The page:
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This sequence is illustrated schematically in Fig. 4. Trigonometric computations allow rotational angles and translational distances to be computed for any of the many other possible s«qM««c«s of elementary transformations. For example, the identical transformation can be achieved by first translating by 2.2045 units along x, 2.7793 units along y, and 5.0414 units along z, then rotating around the z-axis by

FIGURE 4 Rotational component of the numerical example illustrating three-dimensional rigid-body movements. Here, the rotations are applied sequentially around the x-axis, the y-axis, and then the z-axis. Note that the initial and final positions are identical to those in Figs 5 and 6, but the intervening positions are different. Wire-frame models of a brain undergoing transformation are shown as viewed along the coordinate axes in the first three rows. The view portrayed in the fourth row is parallel to the axis of rotation of the complete transformation, here called the "fixed axis" because it is unchanged in the absence of translations. The right hemisphere is shown in red and the left hemisphere in blue. The view along the z-axis is seen looking down on the brain from above. The view along the x-axis is seen looking toward the right hemisphere from the right. The view along the y-axis is seen looking at the back of the brain from behind. The view along the fixed axis looks down on the right frontal lobe from a right supero-anterior position. The two small round dots associated with each figure lie on the fixed axis. As a result, they are both superimposed over the origin in the starting and final positions on the fourth row. Note that these two points are in identical positions before and after the complete transformation, but that they are moved to other positions by the intermediate steps. The orientation of the fixed axis can be determined by finding the real eigenvectors of the complete transformation. The repositioning required to compose a view along the fixed axis is given by the transpose of the U matrix obtained by Schur decomposition of the original transformation. See also Plate 65.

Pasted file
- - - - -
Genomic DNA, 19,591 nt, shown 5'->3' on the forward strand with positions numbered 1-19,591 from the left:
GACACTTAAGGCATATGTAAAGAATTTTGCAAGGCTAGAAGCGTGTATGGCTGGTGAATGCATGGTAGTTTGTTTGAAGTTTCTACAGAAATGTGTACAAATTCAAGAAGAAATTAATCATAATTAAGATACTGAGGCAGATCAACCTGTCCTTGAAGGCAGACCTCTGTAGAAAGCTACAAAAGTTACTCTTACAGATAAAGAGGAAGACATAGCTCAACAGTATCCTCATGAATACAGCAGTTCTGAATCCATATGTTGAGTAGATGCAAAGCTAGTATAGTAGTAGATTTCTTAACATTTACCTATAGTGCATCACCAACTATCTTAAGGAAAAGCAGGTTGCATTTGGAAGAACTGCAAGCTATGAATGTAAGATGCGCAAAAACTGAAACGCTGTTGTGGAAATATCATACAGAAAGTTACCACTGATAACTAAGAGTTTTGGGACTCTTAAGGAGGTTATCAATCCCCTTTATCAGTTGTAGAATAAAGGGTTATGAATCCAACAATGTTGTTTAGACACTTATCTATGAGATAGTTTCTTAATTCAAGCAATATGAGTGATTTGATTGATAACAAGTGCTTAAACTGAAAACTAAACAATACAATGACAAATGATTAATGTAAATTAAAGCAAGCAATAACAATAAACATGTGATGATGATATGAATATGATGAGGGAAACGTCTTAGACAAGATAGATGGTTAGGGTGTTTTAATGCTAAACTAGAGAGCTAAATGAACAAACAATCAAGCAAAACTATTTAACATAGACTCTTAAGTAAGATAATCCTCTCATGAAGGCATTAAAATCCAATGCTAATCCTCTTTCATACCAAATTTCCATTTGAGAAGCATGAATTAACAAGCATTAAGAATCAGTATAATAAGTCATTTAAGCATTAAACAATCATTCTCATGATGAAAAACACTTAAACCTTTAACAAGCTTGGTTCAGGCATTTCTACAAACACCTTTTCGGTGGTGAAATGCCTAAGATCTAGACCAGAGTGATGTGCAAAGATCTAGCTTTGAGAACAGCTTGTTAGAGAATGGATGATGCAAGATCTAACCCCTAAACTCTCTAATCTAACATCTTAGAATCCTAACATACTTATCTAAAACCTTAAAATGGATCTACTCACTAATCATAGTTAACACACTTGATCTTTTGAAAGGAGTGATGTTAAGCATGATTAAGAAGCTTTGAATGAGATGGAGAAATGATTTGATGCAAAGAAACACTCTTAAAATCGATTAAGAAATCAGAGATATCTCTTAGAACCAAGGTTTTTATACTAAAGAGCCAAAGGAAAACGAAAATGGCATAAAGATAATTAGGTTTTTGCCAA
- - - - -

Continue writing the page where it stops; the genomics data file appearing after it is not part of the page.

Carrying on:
14.4198°, then rotating around the y-axis by 9.0397°, and finally rotating around the x-axis by 9.4030°. This sequence is illustrated in Fig. 5.

Unlike the two-dimensional case, where only translations change when the order of the sequence of elementary transformations is altered, in the three-dimensional case the rotational angles are altered as well. A movie of the sequence of transformations would show that these sequences of element-

FIGURE 5 Alternative decomposition of the rotational component of the numerical example illustrating three-dimensional rigid-body movements. Here, the rotations are applied sequentially around the z-axis, the y-axis, and then the x-axis. This is the reverse order of the rotations in Fig. 4, and the magnitudes of the rotations have been adjusted so that the final results are identical. See Fig. 4 legend for additional details. See also Plate 66.

FIGURE 5 Alternative decomposition of the rotational component of the numerical example illustrating three-dimensional rigid-body movements. Here, the rotations are applied sequentially around the z-axis, the y-axis, and then the x-axis. This is the reverse order of the rotations in Fig. 4, and the magnitudes of the rotations have been adjusted so that the final results are identical. See Fig. 4 legend for additional details. See also Plate 66.

0.9565 0.2459 - 0.2208 0.9619 0.1908 - 0.1196 0 0 1 0 0 2" 0 10 3

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